Can you please expand of what you perceive to be the associated risks of unilateral leg exerises, and also how it limits your performance or rythym (i assume you mean in relation to sprinting and not sprint training in general?). Sorry if you have argued this point before.
i dont think he meant the unilateral exercises would limit the rythm, but that he would only use unilater exercises in a situation where one leg is so much stronger than the other that it negatively effects rythm during sprinting, so basically hes saying the imbalance is what effects rythm and if this occured hed use unilater exercises to correct it.
I might turn that question around. Do you think uni exercises are as safe as bi-lateral exercises, when used as the means to develop power? If weights etc are general in their overall influence, are they needed where an imbalance is not present?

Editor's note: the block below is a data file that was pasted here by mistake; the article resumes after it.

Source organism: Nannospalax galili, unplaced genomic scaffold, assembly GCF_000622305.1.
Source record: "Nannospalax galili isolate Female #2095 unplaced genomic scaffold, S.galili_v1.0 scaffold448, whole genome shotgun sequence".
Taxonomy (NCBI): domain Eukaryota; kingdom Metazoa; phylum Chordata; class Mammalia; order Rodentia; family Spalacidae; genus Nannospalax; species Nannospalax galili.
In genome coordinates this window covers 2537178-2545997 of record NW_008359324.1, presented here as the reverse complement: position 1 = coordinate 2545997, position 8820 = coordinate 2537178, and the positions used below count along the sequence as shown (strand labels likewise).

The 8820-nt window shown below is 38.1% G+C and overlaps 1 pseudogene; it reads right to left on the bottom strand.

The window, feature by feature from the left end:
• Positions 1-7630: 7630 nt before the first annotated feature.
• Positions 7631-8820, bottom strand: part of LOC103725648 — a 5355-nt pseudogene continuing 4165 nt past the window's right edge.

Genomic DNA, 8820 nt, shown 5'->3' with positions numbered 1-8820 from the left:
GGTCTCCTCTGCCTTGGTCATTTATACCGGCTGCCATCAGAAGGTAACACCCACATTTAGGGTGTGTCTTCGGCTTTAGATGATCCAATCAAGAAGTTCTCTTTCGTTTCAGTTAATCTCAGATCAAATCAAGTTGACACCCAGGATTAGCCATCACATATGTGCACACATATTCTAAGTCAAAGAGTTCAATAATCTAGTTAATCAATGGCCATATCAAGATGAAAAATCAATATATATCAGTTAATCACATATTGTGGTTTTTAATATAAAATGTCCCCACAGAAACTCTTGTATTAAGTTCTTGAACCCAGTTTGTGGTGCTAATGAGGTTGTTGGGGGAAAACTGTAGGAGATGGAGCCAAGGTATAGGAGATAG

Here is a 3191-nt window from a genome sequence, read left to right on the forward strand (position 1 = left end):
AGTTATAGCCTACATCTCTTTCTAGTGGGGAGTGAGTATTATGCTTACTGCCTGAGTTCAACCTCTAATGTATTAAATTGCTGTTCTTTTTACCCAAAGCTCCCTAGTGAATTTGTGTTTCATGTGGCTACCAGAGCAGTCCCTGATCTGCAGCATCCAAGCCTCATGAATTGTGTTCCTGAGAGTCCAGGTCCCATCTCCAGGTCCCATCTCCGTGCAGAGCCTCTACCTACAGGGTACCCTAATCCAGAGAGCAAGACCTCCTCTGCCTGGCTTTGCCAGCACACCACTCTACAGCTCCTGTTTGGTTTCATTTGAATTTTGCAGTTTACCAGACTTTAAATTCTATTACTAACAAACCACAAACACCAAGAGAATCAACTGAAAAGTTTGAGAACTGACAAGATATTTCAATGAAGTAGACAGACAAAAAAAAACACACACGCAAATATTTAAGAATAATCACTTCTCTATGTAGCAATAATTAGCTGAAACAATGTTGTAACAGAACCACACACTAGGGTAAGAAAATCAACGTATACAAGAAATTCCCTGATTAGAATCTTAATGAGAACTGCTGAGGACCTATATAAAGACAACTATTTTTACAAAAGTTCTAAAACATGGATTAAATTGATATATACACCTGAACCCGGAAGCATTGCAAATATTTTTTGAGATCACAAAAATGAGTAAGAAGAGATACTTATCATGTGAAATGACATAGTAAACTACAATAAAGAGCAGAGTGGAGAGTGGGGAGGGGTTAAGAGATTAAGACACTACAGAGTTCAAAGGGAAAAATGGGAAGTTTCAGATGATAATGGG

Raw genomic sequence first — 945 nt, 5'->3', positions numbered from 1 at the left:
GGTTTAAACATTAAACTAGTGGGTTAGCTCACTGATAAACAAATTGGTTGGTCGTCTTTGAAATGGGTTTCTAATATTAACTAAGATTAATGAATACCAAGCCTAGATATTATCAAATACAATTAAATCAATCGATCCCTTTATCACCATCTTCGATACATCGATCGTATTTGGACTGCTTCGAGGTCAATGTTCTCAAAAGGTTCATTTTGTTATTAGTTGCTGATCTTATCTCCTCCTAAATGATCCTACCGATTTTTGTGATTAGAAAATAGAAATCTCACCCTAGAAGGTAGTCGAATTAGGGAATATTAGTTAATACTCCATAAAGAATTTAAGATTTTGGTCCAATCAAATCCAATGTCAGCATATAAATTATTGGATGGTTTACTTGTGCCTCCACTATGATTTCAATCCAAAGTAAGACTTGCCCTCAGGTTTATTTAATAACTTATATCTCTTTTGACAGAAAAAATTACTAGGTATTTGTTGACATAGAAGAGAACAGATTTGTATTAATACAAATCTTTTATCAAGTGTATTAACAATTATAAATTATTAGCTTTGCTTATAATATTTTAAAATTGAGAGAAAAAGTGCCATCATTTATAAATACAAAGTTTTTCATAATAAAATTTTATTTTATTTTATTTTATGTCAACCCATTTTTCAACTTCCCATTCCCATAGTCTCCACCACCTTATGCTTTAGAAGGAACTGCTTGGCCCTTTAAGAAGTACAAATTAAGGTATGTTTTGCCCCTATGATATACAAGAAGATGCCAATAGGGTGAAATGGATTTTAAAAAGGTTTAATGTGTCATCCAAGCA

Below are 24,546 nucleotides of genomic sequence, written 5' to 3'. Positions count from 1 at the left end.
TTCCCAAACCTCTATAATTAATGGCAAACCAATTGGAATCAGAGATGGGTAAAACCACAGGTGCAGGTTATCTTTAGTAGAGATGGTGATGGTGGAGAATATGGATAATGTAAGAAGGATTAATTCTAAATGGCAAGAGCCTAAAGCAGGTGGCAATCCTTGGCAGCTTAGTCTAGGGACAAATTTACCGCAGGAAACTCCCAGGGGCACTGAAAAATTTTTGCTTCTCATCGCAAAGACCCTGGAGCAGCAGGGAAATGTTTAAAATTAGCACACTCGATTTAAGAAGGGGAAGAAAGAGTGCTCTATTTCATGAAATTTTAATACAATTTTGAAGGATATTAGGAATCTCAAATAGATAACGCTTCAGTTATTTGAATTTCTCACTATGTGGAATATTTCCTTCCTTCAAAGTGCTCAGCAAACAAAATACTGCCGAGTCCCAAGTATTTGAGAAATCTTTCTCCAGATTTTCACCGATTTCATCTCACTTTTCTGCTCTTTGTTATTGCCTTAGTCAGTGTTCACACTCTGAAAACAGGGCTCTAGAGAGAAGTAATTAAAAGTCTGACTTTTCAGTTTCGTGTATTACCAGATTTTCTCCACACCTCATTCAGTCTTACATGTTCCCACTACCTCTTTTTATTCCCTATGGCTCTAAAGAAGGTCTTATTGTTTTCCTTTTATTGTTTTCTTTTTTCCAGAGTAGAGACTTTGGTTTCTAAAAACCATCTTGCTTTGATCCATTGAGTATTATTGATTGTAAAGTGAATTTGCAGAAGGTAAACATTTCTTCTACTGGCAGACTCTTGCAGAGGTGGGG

I hear you Charlie. I wouldn’t really consider using unilateral work as a means to develop power indices in an organised ‘strength’ session anyway. More accurately, I typically wouldn’t promote the the use of typical uilateral strength exercises (e.g. bulgarians, SL squats etc) to develop power indices (i’m sure there is a few supreme athletes that may find some limited benifit from such training-I haven’t meat them yet). Do you find any issues with slower tempo unilateral work, say in the form of a more pelvic/hip control modality for example? Obviously I ask this from an acyclic/dynamic sport perspective, i.e. field sports for e.g. Thanks Charlie